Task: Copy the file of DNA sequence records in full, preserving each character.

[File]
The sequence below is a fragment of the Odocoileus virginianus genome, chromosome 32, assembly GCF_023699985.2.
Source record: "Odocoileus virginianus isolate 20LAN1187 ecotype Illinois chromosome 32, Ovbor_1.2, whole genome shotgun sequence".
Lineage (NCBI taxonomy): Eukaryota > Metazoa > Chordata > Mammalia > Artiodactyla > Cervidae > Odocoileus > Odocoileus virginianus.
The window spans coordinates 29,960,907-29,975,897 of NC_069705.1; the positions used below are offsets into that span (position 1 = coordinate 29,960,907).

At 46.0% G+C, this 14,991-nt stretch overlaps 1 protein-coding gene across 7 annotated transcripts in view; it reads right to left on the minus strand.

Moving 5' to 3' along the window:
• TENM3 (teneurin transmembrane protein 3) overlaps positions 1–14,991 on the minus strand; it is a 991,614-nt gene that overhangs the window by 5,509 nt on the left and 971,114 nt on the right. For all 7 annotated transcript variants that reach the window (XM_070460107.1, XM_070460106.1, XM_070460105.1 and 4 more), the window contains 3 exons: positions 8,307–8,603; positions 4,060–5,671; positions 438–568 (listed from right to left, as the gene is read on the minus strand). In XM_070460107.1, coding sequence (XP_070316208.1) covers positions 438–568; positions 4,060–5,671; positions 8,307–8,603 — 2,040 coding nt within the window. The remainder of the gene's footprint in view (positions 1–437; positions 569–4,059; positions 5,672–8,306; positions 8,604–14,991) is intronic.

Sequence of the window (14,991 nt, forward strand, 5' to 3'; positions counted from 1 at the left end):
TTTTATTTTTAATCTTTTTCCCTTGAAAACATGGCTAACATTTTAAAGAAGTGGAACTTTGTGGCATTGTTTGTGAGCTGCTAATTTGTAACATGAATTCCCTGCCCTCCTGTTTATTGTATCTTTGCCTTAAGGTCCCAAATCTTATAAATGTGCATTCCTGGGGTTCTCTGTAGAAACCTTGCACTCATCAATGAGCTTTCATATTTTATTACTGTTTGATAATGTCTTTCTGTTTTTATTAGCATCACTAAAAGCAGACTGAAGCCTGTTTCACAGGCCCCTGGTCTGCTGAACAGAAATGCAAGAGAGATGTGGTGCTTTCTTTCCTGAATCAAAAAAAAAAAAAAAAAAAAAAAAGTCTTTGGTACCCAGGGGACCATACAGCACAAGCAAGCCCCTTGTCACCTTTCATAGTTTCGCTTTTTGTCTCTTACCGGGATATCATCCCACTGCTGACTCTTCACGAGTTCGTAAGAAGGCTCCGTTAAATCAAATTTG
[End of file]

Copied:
The sequence below is a fragment of the Odocoileus virginianus genome, chromosome 32, assembly GCF_023699985.2.
Source record: "Odocoileus virginianus isolate 20LAN1187 ecotype Illinois chromosome 32, Ovbor_1.2, whole genome shotgun sequence".
Lineage (NCBI taxonomy): Eukaryota > Metazoa > Chordata > Mammalia > Artiodactyla > Cervidae > Odocoileus > Odocoileus virginianus.
The window spans coordinates 29,960,907-29,975,897 of NC_069705.1; the positions used below are offsets into that span (position 1 = coordinate 29,960,907).

At 46.0% G+C, this 14,991-nt stretch overlaps 1 protein-coding gene across 7 annotated transcripts in view; it reads right to left on the minus strand.

Moving 5' to 3' along the window:
• TENM3 (teneurin transmembrane protein 3) overlaps positions 1–14,991 on the minus strand; it is a 991,614-nt gene that overhangs the window by 5,509 nt on the left and 971,114 nt on the right. For all 7 annotated transcript variants that reach the window (XM_070460107.1, XM_070460106.1, XM_070460105.1 and 4 more), the window contains 3 exons: positions 8,307–8,603; positions 4,060–5,671; positions 438–568 (listed from right to left, as the gene is read on the minus strand). In XM_070460107.1, coding sequence (XP_070316208.1) covers positions 438–568; positions 4,060–5,671; positions 8,307–8,603 — 2,040 coding nt within the window. The remainder of the gene's footprint in view (positions 1–437; positions 569–4,059; positions 5,672–8,306; positions 8,604–14,991) is intronic.

Sequence of the window (14,991 nt, forward strand, 5' to 3'; positions counted from 1 at the left end):
TTTTATTTTTAATCTTTTTCCCTTGAAAACATGGCTAACATTTTAAAGAAGTGGAACTTTGTGGCATTGTTTGTGAGCTGCTAATTTGTAACATGAATTCCCTGCCCTCCTGTTTATTGTATCTTTGCCTTAAGGTCCCAAATCTTATAAATGTGCATTCCTGGGGTTCTCTGTAGAAACCTTGCACTCATCAATGAGCTTTCATATTTTATTACTGTTTGATAATGTCTTTCTGTTTTTATTAGCATCACTAAAAGCAGACTGAAGCCTGTTTCACAGGCCCCTGGTCTGCTGAACAGAAATGCAAGAGAGATGTGGTGCTTTCTTTCCTGAATCAAAAAAAAAAAAAAAAAAAAAAAAGTCTTTGGTACCCAGGGGACCATACAGCACAAGCAAGCCCCTTGTCACCTTTCATAGTTTCGCTTTTTGTCTCTTACCGGGATATCATCCCACTGCTGACTCTTCACGAGTTCGTAAGAAGGCTCCGTTAAATCAAATTTG